3.) Circles Classification Problem The make_circles() function generates a binary classification problem with datasets that fall into concentric circles. Again, as with the moons test problem, you can control the amount of noise in the shapes.

This test problem is suitable for algorithms that can learn complex non-linear manifolds.

The example below generates a circles dataset with some noise.

from sklearn.datasets import make_circles
from matplotlib import pyplot
from pandas import DataFrame

# generate 2d classification dataset
X, y = make_circles(n_samples=100, noise=0.05)

# scatter plot, dots colored by class value
df = DataFrame(dict(x=X[:,0], y=X[:,1], label=y))
colors = {0:'red', 1:'blue'}
fig, ax = pyplot.subplots()
grouped = df.groupby('label')
for key, group in grouped:
   group.plot(ax=ax, kind='scatter', x='x', y='y', label=key, color=colors[key])
pyplot.show()

enter image description here

4.) Imbalanced datasets

The make_classification function can be used to generate a random n-class classification problem. This initially creates clusters of points normally distributed (std=1) about vertices of an n_informative-dimensional hypercube with sides of length 2*class_sep and assigns an equal number of clusters to each class. It introduces interdependence between these features and adds various types of further noise to the data.

The complete example of defining the dataset and performing random oversampling (just one of the many methods) to balance the class distribution is listed below.

from collections import Counter
from sklearn.datasets import make_classification
from imblearn.over_sampling import RandomOverSampler

# define dataset
# here n_samples is the no of samples you want, weights is the magnitude of 
# imbalance you want in your data, n_classes is the no of output classes 
# you want and flip_y is the fraction of samples whose class is assigned 
# randomly. Larger values introduce noise in the labels and make the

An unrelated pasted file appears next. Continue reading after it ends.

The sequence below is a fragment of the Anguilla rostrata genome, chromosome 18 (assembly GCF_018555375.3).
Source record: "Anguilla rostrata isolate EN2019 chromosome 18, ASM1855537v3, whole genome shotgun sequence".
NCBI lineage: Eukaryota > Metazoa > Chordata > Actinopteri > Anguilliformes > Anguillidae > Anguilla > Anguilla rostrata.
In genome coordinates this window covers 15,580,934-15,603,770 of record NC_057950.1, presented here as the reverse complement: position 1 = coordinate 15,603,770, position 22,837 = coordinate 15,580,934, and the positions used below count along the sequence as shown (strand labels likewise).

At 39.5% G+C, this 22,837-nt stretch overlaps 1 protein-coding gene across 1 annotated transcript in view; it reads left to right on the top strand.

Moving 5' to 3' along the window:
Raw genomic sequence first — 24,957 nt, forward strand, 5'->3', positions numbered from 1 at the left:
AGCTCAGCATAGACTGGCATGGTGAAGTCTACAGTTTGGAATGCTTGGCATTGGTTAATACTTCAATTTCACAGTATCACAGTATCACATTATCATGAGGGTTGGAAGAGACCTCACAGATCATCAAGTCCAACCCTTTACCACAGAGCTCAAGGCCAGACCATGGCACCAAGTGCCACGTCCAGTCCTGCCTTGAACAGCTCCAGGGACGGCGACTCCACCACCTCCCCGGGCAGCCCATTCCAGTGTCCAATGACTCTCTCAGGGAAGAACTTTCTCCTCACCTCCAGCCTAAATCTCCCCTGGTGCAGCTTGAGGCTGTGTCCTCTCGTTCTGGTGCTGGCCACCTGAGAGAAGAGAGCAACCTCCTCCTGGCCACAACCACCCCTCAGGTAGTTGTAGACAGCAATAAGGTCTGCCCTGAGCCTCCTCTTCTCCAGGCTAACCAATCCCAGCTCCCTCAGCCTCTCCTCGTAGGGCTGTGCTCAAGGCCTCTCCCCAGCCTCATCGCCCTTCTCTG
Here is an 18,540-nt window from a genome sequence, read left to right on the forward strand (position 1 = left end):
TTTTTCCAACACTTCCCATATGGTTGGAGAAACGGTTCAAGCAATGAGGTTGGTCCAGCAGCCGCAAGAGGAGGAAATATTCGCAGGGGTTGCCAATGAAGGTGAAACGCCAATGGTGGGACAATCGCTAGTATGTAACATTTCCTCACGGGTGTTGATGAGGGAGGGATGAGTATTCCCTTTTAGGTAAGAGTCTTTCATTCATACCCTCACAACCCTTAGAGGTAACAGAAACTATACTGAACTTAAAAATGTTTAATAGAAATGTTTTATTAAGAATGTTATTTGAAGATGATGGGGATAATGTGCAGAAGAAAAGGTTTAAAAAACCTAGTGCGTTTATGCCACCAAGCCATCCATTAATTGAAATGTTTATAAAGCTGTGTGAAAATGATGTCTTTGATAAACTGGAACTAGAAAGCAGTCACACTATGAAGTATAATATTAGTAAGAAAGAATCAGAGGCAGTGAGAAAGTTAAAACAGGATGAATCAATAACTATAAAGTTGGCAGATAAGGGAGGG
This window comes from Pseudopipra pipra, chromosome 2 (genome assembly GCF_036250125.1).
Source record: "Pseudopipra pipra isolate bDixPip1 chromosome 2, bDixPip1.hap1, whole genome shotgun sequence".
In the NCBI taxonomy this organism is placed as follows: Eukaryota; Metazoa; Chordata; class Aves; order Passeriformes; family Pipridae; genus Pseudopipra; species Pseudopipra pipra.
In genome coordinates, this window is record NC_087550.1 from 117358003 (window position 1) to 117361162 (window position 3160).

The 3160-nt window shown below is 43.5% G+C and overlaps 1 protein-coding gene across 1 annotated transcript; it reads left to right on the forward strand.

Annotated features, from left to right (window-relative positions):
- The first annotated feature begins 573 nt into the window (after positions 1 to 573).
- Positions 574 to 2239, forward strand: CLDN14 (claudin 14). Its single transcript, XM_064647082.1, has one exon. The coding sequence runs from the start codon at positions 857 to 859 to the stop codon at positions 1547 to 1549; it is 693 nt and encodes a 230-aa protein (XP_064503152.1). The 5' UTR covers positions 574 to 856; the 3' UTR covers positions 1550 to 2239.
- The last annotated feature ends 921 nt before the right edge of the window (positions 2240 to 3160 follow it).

# classification task harder  
X, y = make_classification(n_samples=10000, weights=[0.99], n_classes = 2, 
                           flip_y=0)

# summarize class distribution
print(Counter(y))

# define oversampling strategy
oversample = RandomOverSampler(sampling_strategy='minority')

# fit and apply the transform
X_over, y_over = oversample.fit_resample(X, y)

# summarize class distribution
print(Counter(y_over))

Running the example first creates the dataset, then summarizes the class distribution. We can see that there are nearly 10K examples in the majority class and 100 examples in the minority class.

Then the random oversample transform is defined to balance the minority class, then fit and applied to the dataset. The class distribution for the transformed dataset is reported showing that now the minority class has the same number of examples as the majority class.

Before oversampling Counter({0:9900, 1:100})

After oversampling Counter({0:9900, 1:9900})

$\endgroup$
3
  • $\begingroup$ I'm afraid this does not answer my question, on how to set realistic and reliable parameters for experimental data. This only gives some examples that can be found in the docs. $\endgroup$
    – Norhther
    Sep 13 at 17:55
  • $\begingroup$ @Norhther As I understand from the question you want to create binary and multiclass classification datasets with balanced and imbalanced classes right? You can do that using the make_classification function mentioned in point 4. $\endgroup$
    – spectre
    Sep 14 at 5:40
  • $\begingroup$ @Norhther you can generate imbalanced classes using the weights parameters and if you want multi class dataset, you can use n_classes parameter. $\endgroup$
    – spectre
    Sep 14 at 5:41

Your Answer

By clicking “Post Your Answer”, you agree to our terms of service, privacy policy and cookie policy

Not the answer you're looking for? Browse other questions tagged or ask your own question.